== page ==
A professor with the University of Houston Cullen College of Engineering has won a grant from the Melanoma Research Alliance to help develop one of the most promising therapies for patients with the disease.
Navin Varadarajan, an assistant professor of chemical and biomolecular engineering, received the Stewart Rahr-MRA Young Investigator Award. The grant gives him $225,000 over three years to study a therapy that has helped melanoma patients who aren’t responding to any other treatment.
This treatment is a form of immunotherapy, an emerging field of medicine that involves engineering human immune cells to fight specific diseases. In particular, Varadarajan will study adoptive cell therapy (ACT).
ACT involves tumor-infiltrating lymphocytes (TIL), immune system cells that physically enter and then attack malignant tumors. In ACT, these cells are extracted from a patient and amplified in the lab. The stronger modified cells are then re-infused into the patient to facilitate the fight against his or her specific melanoma.
Early clinical trials using ACT to combat melanoma have been promising. Roughly 50 percent of patients have responded to the treatment, with some even going into complete remission. “Essentially, ACT has become the last hope for survival for patients with melanoma that aren’t responding to other conventional therapies,” said Varadarajan.
Many other patients, however, don’t respond to ACT at all. Understanding this huge gap in outcomes is the central goal of Varadarajan’s research.
The key to this work is a special polymer slide Varadarajan has developed dubbed the nanowell array. Instead of a flat surface, the slide has tens of thousands of individual chambers, each with a volume of about 50-100 pictoliters. At that size, the chambers are ideal for holding individual cells – an incredibly valuable characteristic, said Varadarajan.
“One of the biggest challenges in biological research is studying individual cells. Standard slides are good for examining cell populations but they can’t isolate specific cells. What the nanowell array does is shrink the container so that its dimensions are similar to those of a single cell. That lets us achieve single-cell resolution,” he said.
In the first stage of this project, Varadarajan will study different sets of modified TIL cells that have not been injected into a patient. His goal will be to identify their specific properties involved in fighting tumors.
He will then take blood samples from ACT patients who have received identical sets of cells. Exposing these blood samples to the nanowell array, Varadarajan will then single out the engineered TIL cells among all the other cells. Notably, most of these TIL cells won’t be those that were originally given to patients. Instead, they’ll be the descendants of those first cells – several generations removed, in fact.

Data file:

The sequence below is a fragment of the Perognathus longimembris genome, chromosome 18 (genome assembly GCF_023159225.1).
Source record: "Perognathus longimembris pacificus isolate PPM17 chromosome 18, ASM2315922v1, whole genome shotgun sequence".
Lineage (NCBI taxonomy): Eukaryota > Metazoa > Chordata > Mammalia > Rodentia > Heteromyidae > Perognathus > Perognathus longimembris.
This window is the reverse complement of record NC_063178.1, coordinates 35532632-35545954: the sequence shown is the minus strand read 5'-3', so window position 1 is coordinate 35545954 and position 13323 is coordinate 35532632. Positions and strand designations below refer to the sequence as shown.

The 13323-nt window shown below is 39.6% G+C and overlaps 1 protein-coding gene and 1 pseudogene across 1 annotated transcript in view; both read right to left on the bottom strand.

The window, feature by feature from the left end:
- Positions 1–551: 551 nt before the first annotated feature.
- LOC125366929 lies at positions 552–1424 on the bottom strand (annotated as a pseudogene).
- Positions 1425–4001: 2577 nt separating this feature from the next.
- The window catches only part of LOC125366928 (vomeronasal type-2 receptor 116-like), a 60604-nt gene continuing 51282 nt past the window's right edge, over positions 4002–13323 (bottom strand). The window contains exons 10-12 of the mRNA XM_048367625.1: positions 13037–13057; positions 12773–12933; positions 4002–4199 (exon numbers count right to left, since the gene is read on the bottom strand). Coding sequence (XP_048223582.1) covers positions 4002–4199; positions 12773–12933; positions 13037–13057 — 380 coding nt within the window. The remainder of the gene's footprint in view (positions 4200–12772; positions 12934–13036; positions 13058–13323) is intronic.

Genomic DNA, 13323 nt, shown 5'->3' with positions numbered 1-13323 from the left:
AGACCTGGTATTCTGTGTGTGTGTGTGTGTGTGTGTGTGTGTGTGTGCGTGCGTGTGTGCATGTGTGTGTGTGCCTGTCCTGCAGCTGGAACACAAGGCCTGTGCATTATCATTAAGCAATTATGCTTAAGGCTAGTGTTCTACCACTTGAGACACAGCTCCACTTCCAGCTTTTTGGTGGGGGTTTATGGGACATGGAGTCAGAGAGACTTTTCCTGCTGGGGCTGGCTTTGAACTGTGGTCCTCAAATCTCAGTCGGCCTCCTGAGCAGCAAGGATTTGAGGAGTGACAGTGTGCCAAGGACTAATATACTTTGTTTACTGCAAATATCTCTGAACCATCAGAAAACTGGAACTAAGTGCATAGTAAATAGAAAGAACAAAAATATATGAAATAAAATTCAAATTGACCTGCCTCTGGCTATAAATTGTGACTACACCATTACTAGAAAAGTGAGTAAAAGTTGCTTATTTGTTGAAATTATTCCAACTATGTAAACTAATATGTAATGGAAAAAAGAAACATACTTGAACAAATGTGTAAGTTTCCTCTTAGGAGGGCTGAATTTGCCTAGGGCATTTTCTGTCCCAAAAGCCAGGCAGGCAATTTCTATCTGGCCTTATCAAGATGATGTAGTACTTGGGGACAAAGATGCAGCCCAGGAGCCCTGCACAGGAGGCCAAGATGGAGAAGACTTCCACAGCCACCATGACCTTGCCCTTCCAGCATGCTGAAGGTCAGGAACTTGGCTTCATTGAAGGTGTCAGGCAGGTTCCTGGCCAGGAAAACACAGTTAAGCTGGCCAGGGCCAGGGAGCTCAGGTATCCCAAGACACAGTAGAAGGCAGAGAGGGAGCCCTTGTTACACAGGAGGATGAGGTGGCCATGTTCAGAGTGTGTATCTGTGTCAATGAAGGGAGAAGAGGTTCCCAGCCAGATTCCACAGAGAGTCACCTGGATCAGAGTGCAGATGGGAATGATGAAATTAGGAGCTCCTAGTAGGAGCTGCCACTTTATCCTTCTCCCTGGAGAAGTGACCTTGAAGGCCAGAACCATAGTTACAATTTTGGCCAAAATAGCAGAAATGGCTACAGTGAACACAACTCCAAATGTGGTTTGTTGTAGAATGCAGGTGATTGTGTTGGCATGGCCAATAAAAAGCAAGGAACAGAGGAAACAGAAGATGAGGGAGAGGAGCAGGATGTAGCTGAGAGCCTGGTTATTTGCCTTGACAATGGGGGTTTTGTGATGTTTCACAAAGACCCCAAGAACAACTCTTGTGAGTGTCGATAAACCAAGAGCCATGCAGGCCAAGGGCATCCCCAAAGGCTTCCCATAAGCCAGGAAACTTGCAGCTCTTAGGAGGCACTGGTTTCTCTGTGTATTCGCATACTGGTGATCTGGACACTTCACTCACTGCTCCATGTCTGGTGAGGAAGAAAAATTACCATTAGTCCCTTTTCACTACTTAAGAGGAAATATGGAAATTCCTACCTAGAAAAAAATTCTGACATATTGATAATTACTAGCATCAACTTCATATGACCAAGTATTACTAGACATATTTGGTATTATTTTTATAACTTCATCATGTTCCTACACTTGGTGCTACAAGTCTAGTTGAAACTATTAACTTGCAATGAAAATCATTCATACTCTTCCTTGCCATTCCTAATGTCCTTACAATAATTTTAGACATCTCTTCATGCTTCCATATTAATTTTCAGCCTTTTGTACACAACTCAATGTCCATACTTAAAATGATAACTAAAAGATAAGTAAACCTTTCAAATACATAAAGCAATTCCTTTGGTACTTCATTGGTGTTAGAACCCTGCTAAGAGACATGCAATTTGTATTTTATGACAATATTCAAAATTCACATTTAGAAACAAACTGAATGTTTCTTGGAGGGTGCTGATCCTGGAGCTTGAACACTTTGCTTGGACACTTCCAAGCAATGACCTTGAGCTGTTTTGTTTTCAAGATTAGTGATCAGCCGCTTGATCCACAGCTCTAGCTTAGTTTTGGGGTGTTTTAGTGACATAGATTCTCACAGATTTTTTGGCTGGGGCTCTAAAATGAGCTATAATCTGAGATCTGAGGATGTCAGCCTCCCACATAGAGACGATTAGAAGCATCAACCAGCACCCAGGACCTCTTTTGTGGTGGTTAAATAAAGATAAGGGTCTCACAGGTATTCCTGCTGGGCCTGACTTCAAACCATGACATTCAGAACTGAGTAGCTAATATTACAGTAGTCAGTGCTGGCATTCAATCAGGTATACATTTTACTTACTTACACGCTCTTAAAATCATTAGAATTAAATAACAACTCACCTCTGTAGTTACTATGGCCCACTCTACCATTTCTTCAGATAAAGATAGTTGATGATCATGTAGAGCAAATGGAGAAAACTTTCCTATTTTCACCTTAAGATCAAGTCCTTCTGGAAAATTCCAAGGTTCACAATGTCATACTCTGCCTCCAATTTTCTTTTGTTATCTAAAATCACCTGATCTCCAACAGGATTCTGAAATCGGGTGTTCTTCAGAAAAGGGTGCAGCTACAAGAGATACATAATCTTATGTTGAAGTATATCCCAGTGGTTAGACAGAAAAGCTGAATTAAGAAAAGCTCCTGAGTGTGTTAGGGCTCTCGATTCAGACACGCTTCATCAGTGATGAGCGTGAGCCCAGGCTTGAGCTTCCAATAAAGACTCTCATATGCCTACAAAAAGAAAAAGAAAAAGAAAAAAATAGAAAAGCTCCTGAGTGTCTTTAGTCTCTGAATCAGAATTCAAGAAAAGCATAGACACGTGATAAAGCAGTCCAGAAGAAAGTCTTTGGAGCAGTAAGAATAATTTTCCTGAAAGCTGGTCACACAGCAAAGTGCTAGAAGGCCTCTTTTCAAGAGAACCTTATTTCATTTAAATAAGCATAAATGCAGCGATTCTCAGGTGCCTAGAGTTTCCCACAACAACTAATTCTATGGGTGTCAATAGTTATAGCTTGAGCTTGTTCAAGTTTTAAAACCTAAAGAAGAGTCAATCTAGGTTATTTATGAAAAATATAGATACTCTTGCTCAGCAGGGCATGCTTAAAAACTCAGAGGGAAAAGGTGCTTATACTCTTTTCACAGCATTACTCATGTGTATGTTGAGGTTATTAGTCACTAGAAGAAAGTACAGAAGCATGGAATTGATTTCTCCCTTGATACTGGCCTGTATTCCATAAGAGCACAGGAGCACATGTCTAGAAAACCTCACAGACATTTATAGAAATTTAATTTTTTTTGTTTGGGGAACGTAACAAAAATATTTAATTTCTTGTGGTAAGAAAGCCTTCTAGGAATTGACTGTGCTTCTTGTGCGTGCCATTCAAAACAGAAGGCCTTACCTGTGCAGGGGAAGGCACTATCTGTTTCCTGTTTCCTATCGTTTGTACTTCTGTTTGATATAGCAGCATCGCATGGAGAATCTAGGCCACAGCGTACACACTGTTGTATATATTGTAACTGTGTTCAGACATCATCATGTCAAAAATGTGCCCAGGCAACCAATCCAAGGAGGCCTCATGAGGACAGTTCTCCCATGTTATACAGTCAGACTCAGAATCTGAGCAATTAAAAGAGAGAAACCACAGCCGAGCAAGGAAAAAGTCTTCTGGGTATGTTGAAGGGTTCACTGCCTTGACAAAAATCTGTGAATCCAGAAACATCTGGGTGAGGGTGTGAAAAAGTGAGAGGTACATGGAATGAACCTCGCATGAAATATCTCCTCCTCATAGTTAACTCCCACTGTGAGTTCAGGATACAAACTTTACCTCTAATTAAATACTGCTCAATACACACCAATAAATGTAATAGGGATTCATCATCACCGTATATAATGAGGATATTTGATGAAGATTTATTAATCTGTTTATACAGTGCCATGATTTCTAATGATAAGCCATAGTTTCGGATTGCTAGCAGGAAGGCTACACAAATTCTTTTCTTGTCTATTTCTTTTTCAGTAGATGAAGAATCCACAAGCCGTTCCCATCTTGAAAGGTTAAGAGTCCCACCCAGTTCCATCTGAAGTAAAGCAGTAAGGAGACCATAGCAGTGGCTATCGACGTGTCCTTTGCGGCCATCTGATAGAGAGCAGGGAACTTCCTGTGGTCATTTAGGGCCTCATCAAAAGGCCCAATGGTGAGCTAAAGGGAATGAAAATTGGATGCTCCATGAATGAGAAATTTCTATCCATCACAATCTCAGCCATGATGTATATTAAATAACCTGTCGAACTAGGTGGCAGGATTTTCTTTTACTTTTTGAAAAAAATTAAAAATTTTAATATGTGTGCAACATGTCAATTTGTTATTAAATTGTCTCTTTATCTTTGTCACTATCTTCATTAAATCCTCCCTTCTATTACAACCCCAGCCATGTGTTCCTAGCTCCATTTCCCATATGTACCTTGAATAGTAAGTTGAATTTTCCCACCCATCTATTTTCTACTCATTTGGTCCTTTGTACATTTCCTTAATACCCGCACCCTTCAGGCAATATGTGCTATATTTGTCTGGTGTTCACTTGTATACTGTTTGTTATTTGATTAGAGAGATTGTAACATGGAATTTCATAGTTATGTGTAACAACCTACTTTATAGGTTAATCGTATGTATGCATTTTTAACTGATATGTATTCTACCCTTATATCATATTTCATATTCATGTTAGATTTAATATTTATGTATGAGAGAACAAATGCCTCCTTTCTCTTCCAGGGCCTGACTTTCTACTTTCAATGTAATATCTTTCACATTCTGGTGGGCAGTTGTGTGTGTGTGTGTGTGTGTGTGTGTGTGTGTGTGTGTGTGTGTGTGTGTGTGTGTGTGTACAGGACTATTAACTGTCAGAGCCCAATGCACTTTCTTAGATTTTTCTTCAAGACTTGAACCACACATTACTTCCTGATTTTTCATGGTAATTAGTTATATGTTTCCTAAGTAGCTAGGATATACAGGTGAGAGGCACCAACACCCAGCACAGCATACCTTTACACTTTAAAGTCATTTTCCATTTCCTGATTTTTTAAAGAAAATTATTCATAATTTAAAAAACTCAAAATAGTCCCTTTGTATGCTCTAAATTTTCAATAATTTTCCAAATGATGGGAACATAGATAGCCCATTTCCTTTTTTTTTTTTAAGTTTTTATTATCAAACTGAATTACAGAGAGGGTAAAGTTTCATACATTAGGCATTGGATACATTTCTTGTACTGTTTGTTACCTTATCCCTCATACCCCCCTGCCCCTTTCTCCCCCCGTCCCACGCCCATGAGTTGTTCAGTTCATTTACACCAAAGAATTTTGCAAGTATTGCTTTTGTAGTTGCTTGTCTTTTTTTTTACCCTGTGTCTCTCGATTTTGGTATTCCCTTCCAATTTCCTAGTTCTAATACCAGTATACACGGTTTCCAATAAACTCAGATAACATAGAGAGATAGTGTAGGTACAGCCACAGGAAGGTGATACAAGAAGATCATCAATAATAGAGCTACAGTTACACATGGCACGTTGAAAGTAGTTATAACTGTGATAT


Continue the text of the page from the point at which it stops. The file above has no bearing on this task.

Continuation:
After isolating and identifying these cells, Varadarajan will remove them from the array. He will then clone them by the million and study their cancer-fighting properties, paying special attention to how they have and haven’t changed from the original engineered TIL cells. With all that done, he will match up the different cells with patient outcomes, helping to identify which ones have been the most successful in fighting different types of melanomas.
With this knowledge, researchers and physicians developing ACT for melanoma will be able direct their work toward the most promising treatments, hopefully speeding the development of successful new therapies that can even be targeted to individual patients.
"Immunotherapy is at the forefront of cancer treatment and research. In some cases it has actually resulted in complete remission," Varadarajan said. "To help the most people, though, we’ve got to understand exactly what properties of infused cells are most effective at fighting cancer. This research will help us quickly identify those properties so they can be included in the future rounds of research and clinical trials."
Varadarajan’s collaborator/mentor on this project is Laszlo Radvanyi, professor of melanoma medical oncology research at the University of Texas MD Anderson Cancer Center. Additionally, Richard Willson, a professor in the Cullen College’s chemical and biomolecular engineering department, will serve as the departmental mentor.
This is the third cancer research grant Varadarajan has won in recent months. He also received funding from the National Institutes of Health and the Cancer Prevention and Research Institute of Texas to conduct two separate studies on different immunotherapy-based treatments for lymphoma and leukemia.